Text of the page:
Joe Biden Deputy Press Secretary T.J. Ducklo Resigns over Scandal

T.J. Ducklo
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President Joe Biden’s deputy press secretary T.J. Ducklo resigned Saturday, unable to survive the scandal of verbally abusing a female reporter on the phone.

“No words can express my regret, my embarrassment, and my disgust for my behavior,” Ducklo wrote in his resignation statement, admitting that his conversation was “abhorrent, disrespectful, and unacceptable.”

White House press secretary Jen Psaki accepted Ducklo’s resignation in a statement on Saturday evening.

“We are committed to striving every day to meet the standard set by the President in treating others with dignity and respect, with civility and with a value for others through our words and our actions,” she said, noting that senior staff spoke with Ducklo about the incident on Saturday evening.

The incident between Ducklow and Politico reporter Tara Palmeri began on January 20th on Biden’s Inauguration Day.

In a phone conversation with Palmeri, Ducklo threatened to “destroy” her after she called his girlfriend and Axios reporter, Alexi McCammond, to discuss their romantic relationship for a story.

McCammond is a reporter for Axios and a NBC/MSNBC contributor and covered the 2020 Biden campaign.

Ducklo also accused Palmeri of focusing on the story because she was “jealous” of a man in the past who wanted to “fuck” his now-girlfriend rather than her. He also accused Palmeri of being “jealous” of his relationship with his girlfriend.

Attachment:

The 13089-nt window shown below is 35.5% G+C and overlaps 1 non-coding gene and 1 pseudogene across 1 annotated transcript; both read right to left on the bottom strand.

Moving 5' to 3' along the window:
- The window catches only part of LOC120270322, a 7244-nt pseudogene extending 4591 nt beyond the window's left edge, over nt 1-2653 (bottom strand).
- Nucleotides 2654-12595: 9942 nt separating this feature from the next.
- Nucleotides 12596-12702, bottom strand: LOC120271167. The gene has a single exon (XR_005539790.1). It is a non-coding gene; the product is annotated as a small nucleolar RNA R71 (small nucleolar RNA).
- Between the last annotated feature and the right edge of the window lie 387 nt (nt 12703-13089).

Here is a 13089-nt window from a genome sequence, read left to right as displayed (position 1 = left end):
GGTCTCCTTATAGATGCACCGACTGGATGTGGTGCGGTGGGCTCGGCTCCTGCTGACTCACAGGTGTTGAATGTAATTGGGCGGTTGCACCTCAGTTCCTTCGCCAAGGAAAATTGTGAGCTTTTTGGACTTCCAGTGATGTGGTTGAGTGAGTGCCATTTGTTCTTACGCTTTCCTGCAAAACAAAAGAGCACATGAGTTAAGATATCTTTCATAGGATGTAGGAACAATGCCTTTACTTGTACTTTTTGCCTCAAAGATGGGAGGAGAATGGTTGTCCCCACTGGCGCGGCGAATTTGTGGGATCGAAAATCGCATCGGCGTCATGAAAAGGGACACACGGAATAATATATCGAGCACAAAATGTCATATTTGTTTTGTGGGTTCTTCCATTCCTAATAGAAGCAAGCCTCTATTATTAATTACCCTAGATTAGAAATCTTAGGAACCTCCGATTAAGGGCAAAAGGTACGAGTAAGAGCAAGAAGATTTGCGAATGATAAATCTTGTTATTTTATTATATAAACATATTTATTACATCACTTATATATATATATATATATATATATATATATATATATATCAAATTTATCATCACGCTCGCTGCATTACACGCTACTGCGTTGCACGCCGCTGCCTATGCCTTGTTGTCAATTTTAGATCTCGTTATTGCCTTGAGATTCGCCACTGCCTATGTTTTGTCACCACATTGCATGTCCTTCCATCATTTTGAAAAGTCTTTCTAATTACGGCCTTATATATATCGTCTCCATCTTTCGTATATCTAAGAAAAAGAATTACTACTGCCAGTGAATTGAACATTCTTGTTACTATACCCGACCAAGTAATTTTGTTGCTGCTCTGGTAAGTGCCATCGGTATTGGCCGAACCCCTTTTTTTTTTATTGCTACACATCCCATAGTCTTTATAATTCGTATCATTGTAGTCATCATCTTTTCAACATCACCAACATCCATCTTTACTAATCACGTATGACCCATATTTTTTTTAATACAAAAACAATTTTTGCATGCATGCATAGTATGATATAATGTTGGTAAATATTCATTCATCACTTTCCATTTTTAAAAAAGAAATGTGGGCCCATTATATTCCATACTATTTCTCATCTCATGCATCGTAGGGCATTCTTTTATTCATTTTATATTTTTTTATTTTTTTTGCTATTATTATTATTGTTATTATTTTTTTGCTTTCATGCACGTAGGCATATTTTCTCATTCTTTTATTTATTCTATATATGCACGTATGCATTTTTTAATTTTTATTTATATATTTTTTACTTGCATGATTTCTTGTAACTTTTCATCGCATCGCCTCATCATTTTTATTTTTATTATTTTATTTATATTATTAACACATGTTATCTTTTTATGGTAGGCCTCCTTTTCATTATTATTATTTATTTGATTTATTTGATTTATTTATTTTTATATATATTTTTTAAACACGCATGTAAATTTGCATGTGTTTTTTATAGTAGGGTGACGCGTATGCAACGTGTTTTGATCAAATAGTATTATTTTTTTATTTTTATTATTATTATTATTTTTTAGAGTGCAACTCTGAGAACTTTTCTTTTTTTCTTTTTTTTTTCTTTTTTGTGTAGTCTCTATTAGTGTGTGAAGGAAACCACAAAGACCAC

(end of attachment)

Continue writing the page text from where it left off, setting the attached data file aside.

Ducklo did not publicly deny the allegations.

“I used language that no woman should ever have to hear from anyone, especially in a situation where she was just trying to do her job,” Ducklo wrote in his resignation statement.

The conversation was off-the-record, but Palmeri reported her concerns about the abusive comments to her editor, who contacted Ducklo’s boss, White House Press Secretary Jen Psaki, about the incident.

Senior White House officials, including Psaki, White House Communications Director Kate Bedingfield, and Biden senior adviser Anita Dunn apologized for the incident in a call with Politico editors and Ducklo issued a private written apology.

But the same White House officials also expressed their disappointment that Palmeri broke an off-the-record agreement with Ducklo. Ducklo then shared details of his relationship with McCammond to People magazine.

After details of the conversation went public on Friday in Vanity Fair, Psaki announced that she would suspend Ducklo without pay for a week and that he would no longer work with Politico reporters in the future.

“That’s not behavior that we will tolerate,” Psaki said during the White House press briefing after the suspension. “So those were the steps that were taken, and we felt it was a serious punishment.”

The story outraged Washington, DC, reporters, many of whom voiced their opinions publicly on social media and during the White House press briefing. Even after the punishment, prominent journalists pressed for Ducklo’s resignation, criticizing his behavior as sexist and unacceptable.

Other media figures reminded the White House of President Joe Biden’s promise to fire employees “on the spot” if they ever spoke down or mistreated a colleague.

Psaki clarified during the briefing on Friday that Ducklo was not speaking about any White House policy in his conversation.

“He had a heated conversation about a story related to his personal life,” Psaki said. “I’m not saying that’s acceptable, but I just want to be clear that this was not about an issue related to the White House.”

Ducklo expressed regret for his conduct in his resignation statement.

“I am devastated to have embarrassed and disappointed my White House colleagues and President Biden and after a discussion with White House communications leadership tonight,” he wrote. “I resigned my position and will not be returning from administrative leave.”

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